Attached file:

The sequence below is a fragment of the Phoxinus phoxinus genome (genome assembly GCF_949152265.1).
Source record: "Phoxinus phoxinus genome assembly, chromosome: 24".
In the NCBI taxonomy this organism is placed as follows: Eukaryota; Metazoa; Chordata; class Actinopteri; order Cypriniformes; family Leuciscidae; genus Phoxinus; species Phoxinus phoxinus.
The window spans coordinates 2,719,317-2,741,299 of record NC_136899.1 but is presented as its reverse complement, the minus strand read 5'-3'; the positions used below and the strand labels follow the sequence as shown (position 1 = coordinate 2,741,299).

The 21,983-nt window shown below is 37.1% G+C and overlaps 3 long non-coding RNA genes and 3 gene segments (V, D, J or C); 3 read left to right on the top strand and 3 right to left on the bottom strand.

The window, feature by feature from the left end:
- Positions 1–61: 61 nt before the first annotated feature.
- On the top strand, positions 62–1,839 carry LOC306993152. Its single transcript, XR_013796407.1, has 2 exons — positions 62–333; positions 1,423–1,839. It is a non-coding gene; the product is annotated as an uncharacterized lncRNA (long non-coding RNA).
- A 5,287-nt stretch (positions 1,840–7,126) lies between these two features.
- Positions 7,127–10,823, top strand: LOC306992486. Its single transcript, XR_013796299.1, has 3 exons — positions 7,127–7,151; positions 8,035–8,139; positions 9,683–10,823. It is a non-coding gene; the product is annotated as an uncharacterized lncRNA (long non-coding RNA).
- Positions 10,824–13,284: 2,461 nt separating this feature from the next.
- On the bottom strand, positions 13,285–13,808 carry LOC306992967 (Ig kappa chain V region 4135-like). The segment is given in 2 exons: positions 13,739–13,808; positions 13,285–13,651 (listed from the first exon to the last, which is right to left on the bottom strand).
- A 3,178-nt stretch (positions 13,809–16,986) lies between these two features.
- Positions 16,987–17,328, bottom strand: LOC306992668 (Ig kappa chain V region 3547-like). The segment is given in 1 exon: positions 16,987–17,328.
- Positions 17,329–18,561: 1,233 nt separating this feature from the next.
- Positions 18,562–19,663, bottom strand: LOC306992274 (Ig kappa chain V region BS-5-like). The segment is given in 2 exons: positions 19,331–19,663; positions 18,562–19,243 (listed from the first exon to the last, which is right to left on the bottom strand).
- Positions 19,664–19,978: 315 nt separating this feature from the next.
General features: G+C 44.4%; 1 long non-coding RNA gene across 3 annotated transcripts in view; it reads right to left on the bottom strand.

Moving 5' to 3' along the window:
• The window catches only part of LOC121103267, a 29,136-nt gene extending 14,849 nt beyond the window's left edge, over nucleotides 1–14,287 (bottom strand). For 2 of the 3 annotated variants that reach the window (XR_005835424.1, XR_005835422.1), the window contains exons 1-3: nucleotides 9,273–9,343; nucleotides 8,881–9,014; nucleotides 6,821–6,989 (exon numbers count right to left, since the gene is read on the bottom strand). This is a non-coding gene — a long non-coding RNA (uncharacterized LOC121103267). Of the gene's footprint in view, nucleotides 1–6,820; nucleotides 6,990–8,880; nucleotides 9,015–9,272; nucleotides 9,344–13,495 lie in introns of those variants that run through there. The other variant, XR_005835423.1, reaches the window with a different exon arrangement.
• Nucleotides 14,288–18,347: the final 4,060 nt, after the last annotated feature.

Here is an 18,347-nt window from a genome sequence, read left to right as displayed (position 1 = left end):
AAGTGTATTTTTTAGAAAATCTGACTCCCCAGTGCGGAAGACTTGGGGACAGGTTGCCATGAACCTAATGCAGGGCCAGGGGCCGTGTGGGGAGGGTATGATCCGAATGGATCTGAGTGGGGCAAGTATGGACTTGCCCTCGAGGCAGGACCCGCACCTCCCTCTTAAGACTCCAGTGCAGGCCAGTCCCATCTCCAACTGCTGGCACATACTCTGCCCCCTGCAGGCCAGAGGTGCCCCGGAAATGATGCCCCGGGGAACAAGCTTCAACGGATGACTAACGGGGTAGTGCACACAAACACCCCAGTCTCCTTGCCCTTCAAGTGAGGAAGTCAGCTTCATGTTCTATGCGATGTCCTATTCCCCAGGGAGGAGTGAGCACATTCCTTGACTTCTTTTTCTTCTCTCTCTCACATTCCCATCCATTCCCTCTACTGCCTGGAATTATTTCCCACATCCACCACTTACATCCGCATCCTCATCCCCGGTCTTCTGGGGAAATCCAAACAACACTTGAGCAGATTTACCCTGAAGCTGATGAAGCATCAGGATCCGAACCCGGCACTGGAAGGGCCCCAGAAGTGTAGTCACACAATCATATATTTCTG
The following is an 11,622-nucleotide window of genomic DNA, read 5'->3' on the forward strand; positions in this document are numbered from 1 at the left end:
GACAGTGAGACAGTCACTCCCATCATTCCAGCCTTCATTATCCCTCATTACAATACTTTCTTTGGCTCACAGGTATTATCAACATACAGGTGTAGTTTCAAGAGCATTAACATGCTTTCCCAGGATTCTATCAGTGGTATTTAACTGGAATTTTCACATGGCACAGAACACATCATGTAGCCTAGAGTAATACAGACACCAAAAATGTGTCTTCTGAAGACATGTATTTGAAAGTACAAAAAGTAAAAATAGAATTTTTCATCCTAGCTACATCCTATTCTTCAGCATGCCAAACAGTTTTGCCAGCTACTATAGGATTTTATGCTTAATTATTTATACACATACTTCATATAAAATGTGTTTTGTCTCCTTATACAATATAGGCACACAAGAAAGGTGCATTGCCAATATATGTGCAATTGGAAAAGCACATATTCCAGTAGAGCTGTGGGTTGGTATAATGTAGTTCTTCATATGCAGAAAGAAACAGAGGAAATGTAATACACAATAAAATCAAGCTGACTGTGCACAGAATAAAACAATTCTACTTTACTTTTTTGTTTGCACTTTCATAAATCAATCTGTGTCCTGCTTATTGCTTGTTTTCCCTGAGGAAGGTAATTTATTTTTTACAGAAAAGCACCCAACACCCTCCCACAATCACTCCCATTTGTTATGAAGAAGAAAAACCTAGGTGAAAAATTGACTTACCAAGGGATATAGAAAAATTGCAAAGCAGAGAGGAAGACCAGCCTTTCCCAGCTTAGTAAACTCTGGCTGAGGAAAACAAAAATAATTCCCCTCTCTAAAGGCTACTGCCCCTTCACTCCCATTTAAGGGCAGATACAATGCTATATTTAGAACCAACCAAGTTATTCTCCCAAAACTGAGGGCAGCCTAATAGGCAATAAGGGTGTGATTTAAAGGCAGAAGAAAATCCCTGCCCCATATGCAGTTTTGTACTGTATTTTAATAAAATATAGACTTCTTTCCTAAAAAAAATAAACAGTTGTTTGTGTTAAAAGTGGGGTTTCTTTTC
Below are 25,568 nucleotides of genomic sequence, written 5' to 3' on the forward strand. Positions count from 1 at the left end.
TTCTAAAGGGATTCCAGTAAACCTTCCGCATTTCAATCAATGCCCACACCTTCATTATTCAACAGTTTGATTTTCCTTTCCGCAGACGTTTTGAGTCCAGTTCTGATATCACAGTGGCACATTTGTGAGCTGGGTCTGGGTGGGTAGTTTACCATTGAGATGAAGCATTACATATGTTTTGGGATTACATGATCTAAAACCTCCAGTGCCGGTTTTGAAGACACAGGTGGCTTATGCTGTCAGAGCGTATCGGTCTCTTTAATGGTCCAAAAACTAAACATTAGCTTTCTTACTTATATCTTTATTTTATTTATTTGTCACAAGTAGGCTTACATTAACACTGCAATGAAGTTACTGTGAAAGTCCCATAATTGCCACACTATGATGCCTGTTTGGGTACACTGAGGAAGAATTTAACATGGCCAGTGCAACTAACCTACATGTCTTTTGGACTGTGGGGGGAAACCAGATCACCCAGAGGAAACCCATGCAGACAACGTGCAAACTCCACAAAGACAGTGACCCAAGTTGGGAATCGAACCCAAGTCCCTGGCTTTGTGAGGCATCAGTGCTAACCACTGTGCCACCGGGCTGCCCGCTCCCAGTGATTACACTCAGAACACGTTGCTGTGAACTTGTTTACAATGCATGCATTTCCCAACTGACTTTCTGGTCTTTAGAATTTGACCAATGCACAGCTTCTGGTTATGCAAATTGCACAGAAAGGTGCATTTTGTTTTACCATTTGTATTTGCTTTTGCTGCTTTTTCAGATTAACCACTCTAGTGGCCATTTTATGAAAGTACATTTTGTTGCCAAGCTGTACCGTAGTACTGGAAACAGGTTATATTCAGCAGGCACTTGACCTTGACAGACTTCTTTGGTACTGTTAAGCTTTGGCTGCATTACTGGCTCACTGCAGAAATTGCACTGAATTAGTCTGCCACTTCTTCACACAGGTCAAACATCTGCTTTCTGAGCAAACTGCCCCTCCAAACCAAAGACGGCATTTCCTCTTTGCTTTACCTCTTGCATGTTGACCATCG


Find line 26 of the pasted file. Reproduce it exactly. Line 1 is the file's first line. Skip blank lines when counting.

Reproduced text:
Below are 25,568 nucleotides of genomic sequence, written 5' to 3' on the forward strand. Positions count from 1 at the left end.